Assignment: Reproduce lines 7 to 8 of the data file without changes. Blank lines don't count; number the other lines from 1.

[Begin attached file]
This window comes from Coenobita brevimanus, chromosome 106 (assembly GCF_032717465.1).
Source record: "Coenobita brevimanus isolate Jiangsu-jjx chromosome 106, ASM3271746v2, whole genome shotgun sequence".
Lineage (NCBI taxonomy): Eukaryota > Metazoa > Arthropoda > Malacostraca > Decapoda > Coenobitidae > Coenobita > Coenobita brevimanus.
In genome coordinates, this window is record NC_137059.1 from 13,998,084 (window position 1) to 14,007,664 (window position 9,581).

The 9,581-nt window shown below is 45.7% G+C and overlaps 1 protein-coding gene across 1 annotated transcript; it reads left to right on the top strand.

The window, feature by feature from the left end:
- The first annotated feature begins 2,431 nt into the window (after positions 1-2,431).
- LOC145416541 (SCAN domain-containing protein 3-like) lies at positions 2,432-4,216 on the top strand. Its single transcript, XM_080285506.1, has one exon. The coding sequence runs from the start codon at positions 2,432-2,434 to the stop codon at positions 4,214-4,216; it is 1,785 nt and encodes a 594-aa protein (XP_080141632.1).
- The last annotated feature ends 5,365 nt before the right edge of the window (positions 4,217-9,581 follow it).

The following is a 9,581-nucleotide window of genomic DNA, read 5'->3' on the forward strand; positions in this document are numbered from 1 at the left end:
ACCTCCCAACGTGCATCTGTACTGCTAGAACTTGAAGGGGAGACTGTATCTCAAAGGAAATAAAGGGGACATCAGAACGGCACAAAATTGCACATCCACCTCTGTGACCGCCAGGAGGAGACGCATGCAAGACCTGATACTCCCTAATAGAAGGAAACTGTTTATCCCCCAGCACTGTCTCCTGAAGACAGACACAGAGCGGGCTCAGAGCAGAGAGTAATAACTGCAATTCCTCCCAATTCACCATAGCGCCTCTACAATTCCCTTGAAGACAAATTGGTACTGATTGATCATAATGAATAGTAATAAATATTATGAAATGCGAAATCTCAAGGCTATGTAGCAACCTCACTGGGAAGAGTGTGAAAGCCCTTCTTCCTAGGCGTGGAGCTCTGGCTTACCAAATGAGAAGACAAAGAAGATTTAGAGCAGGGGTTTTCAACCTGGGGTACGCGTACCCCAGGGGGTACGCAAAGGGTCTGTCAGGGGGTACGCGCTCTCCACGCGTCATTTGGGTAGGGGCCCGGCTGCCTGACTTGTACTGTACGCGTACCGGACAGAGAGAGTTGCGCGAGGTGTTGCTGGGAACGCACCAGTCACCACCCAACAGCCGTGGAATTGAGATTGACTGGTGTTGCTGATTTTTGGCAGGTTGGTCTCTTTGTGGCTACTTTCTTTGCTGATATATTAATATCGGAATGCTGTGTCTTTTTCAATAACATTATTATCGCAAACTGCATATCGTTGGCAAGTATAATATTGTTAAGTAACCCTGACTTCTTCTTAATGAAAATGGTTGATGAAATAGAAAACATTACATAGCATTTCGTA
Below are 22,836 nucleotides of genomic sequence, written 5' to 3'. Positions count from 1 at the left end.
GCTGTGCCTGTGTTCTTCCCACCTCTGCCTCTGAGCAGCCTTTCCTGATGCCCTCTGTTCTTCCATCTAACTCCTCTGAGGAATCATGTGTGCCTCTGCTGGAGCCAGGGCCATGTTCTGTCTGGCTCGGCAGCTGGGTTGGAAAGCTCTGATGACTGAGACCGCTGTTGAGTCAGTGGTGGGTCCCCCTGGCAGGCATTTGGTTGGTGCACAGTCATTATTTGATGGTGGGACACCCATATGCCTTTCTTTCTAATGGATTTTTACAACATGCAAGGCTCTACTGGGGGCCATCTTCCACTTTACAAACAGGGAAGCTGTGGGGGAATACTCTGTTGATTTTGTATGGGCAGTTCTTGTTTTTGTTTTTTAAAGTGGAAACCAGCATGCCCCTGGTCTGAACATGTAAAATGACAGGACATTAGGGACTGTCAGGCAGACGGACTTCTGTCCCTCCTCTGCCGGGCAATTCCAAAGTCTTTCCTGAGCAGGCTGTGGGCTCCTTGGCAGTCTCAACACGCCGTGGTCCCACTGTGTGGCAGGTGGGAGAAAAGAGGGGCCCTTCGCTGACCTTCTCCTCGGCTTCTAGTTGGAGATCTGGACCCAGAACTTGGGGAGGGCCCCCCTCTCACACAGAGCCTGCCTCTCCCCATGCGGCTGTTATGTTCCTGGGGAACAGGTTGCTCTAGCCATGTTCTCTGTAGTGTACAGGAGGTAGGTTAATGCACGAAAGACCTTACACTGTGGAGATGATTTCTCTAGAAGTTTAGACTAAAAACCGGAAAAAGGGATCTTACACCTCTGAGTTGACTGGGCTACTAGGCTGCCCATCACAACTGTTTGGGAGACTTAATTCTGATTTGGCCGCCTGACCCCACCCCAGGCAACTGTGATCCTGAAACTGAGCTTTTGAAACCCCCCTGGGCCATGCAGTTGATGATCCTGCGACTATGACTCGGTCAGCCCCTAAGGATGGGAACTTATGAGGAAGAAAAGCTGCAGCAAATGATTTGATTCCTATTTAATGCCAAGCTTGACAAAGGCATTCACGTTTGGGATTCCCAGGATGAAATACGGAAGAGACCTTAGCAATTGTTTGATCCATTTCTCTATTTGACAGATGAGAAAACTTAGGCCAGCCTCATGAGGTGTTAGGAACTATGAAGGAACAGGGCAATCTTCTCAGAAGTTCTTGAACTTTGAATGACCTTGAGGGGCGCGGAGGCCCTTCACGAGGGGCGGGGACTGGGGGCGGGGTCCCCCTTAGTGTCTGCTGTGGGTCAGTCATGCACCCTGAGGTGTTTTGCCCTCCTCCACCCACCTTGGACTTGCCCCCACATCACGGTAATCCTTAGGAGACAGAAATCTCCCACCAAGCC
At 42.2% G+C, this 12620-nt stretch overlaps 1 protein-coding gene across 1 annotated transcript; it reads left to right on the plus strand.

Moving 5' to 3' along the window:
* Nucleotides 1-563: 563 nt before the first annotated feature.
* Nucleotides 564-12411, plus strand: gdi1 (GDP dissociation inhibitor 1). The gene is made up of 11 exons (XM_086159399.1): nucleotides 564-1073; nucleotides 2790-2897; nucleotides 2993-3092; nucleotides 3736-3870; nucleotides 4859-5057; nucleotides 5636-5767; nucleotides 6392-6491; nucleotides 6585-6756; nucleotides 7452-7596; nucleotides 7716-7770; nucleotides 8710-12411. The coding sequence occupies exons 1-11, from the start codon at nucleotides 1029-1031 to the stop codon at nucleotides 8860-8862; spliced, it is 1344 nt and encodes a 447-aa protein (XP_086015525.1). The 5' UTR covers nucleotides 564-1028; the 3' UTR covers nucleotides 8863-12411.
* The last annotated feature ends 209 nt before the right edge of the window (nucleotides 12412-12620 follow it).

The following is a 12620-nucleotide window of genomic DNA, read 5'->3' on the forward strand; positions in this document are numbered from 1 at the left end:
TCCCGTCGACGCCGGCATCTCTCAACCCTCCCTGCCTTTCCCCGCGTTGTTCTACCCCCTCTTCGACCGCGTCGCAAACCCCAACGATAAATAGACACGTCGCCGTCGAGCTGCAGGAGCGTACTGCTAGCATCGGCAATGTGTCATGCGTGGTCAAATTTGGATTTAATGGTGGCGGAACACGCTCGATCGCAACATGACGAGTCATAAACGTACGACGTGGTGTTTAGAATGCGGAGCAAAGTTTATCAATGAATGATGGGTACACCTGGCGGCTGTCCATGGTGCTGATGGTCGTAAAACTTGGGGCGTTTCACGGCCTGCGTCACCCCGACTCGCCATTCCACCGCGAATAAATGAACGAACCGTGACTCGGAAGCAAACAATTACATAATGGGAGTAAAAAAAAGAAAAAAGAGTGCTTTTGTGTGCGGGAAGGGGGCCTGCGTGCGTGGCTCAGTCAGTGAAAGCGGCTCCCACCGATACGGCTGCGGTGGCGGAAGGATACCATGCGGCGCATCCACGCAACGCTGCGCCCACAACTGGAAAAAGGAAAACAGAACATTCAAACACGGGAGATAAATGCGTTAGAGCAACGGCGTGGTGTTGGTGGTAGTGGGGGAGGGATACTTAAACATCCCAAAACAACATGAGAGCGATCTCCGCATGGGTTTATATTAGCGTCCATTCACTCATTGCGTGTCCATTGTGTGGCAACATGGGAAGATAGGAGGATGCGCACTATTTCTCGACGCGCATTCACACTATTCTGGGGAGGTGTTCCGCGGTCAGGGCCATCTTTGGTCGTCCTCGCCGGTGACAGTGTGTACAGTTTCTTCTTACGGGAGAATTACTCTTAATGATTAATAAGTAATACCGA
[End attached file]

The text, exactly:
- The first annotated feature begins 2,431 nt into the window (after positions 1-2,431).
- LOC145416541 (SCAN domain-containing protein 3-like) lies at positions 2,432-4,216 on the top strand. Its single transcript, XM_080285506.1, has one exon. The coding sequence runs from the start codon at positions 2,432-2,434 to the stop codon at positions 4,214-4,216; it is 1,785 nt and encodes a 594-aa protein (XP_080141632.1).